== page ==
Prime Minister - Transcript - Spirit Radio Breakfast with Pablo, Karratha

 

E&OE…

PABLO:

Joining us in the studio today is a very special guest. The Prime Minister of Australia Malcolm Turnbull. Prime Minister, good morning.

PRIME MINISTER:

Great to be with you Pablo.

PABLO:

Now, very excited for everyone here in Karratha. You’re here today only and the last time I believe you were up here was as the Environment Minister.

PRIME MINISTER:

That’s right. In 2007 I approved, gave the final environmental approval, for the Gorgon Project. So we’re going out to Barrow Island today for a commemoration of the inauguration of that project. A gigantic investment, as you know, over $54 billion US dollars - the largest private infrastructure investment in Australia’s history. Of course I was also, came here also as part of the listing of Burrup Peninsula on the National Heritage register. The rock art, that visit to see the rock art there, those extraordinarily ancient carvings, was really one of the most memorable experiences I’ve had in travelling around Australia.

PABLO:

It is great to see that they’re locked up as well as far as being protected into the future, which is fantastic. Now you’re here for a special breakfast today, but also on the agenda is the sod-turning of the Arts Centre. Everyone’s very excited.

PRIME MINISTER:

That’s right, it’s fantastic. Melissa Price who is the Federal Member has been a great advocate for this. We’re committing $10 million of federal money into that which will ensure that together with the support from the local community, it will happen. It is very important because it brings life to a town. Melissa and I were talking about it this morning. She was saying that it means that now there will be a place for little girls to do a ballet performance, parents can come and see them do that, and it will add life and community to already a very strong town.

PABLO:

Now I guess people in the Pilbara particularly want to know - confidence is a little bit down at the moment with the mining boom has sort of decreased a little bit. What are your thoughts on the future and what the future looks like for the Pilbara?

PRIME MINISTER:

Well the future is very strong. The big boom in construction was always going to peak and then taper off as the projects were built. So that was the construction boom, but the demand for our natural resources, particularly from the Pilbara, is as strong as ever. Prices are not as high as they used to be but the demand is strong, the volumes are higher than they used to be. Australia will overtake Qatar in the Arabian gulf as the world’s largest exporter of LNG within a few years, and it is in large a measure on the back of these projects here in Western Australia.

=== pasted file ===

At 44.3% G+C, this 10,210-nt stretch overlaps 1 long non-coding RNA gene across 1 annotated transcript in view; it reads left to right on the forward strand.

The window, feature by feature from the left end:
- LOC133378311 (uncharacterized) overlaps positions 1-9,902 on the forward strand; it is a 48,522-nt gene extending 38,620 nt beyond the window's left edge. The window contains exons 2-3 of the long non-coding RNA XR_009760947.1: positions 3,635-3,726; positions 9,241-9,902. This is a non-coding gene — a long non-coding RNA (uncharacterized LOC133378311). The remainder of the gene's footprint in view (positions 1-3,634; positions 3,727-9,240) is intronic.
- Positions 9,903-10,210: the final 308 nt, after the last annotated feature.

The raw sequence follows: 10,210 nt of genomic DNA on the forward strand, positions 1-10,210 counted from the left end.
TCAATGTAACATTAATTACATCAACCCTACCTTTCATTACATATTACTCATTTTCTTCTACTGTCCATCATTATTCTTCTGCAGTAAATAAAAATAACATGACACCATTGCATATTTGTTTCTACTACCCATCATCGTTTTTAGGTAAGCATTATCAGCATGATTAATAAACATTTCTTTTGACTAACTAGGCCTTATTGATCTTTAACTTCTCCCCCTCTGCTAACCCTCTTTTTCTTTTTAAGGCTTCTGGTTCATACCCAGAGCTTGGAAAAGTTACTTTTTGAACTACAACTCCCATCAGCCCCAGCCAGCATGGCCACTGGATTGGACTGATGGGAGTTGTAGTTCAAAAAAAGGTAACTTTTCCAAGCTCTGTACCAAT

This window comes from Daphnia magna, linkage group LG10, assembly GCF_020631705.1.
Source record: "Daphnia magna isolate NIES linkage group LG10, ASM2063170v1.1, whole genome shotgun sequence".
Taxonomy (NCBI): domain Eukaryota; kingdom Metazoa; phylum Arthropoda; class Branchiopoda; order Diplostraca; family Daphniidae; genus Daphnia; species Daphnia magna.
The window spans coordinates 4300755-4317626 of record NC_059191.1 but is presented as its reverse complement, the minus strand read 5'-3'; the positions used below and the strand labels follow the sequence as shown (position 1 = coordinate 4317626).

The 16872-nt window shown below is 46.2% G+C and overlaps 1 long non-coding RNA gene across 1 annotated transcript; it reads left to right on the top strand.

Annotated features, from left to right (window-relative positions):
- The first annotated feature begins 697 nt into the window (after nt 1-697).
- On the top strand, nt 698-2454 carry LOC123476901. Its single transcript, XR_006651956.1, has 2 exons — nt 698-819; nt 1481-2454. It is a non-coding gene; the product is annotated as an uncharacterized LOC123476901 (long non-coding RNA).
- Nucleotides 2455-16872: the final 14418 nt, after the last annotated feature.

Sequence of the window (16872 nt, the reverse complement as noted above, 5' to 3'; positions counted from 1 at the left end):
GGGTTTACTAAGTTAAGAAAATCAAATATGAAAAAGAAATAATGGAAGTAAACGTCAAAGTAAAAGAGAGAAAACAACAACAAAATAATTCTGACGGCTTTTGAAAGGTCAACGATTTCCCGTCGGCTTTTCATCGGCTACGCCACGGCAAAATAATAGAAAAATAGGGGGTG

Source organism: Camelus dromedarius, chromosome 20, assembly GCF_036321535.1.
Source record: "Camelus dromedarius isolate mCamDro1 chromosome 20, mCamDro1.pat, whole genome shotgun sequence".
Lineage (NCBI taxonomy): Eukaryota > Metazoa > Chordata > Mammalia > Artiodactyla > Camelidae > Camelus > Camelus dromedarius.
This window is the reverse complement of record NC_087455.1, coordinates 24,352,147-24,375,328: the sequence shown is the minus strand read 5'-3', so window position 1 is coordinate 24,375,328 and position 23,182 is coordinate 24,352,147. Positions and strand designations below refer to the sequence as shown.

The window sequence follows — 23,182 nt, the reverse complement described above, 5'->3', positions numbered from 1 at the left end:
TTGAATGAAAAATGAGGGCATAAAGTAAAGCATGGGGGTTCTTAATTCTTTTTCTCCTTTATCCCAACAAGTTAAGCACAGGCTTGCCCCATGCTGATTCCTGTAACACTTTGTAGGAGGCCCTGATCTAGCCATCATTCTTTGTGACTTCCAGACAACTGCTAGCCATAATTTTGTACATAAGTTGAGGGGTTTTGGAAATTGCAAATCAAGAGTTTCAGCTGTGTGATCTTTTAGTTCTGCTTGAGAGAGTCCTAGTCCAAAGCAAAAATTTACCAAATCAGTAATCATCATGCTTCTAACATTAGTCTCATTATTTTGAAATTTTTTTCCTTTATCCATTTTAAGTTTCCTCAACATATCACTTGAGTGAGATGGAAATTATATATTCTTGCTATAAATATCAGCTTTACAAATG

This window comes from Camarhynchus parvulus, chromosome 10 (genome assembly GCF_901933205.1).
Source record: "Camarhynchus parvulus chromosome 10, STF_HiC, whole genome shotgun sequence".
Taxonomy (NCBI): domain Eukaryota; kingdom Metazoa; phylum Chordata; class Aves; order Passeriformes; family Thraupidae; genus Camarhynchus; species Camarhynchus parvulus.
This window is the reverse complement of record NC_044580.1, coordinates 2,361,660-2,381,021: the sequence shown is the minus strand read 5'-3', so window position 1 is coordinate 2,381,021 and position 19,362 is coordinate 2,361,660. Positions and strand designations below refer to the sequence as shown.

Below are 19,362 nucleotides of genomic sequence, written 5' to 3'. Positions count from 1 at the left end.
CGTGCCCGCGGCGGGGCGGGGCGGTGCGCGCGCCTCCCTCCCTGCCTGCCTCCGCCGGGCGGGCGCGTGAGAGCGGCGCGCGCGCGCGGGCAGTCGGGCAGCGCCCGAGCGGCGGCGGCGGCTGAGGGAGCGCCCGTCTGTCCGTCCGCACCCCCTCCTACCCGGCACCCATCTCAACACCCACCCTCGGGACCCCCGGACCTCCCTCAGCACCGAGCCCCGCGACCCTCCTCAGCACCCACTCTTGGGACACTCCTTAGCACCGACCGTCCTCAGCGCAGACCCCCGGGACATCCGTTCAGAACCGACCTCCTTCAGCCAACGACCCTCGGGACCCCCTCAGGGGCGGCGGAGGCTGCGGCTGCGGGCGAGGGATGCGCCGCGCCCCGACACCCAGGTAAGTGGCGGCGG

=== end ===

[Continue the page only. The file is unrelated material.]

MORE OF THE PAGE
PABLO:

The Pilbara boasts some amazing lifestyle, terrific weather, great job opportunities and the city is continuing to grow, but, to encourage people to choose the rural lifestyle, how do you think that is something that the government can encourage?

PRIME MINISTER:

We are investing in infrastructure. We have, as you know, we’ve got some massive investments over seven million dollars in highways in this region and right up the coast, right up through the north west of this state. We are also rolling out the National Broadband Network, that will be completed by 2020, it is already nearly 23,000 premises here in this electorate of Durack that are able to connect to the NBN, the satellite, the new satellite service will become commercially available in May and the project as I said will be completed by 2020. It is a huge one. By June 30 this year, there will, a quarter of all premises, households and business premises in Australia will be able to connect to it if they wish. And by two years after that it will be three quarters. Big roll out of fixed wireless, and of course we are putting a huge amount of money in to mobile blackspots. The electorate with the largest number of mobile blackspot investments and new towers subsidised by our Government is of course this electorate. So again, Melissa Price has really been a champion advocate for the people that she represents.

PABLO:

Now we do have some quick fire questions for you, we like to put celebrities and the like through the bucket of truth. So I thought I would ask you some of these Prime Minister.

The first concert you ever went to?

PRIME MINISTER: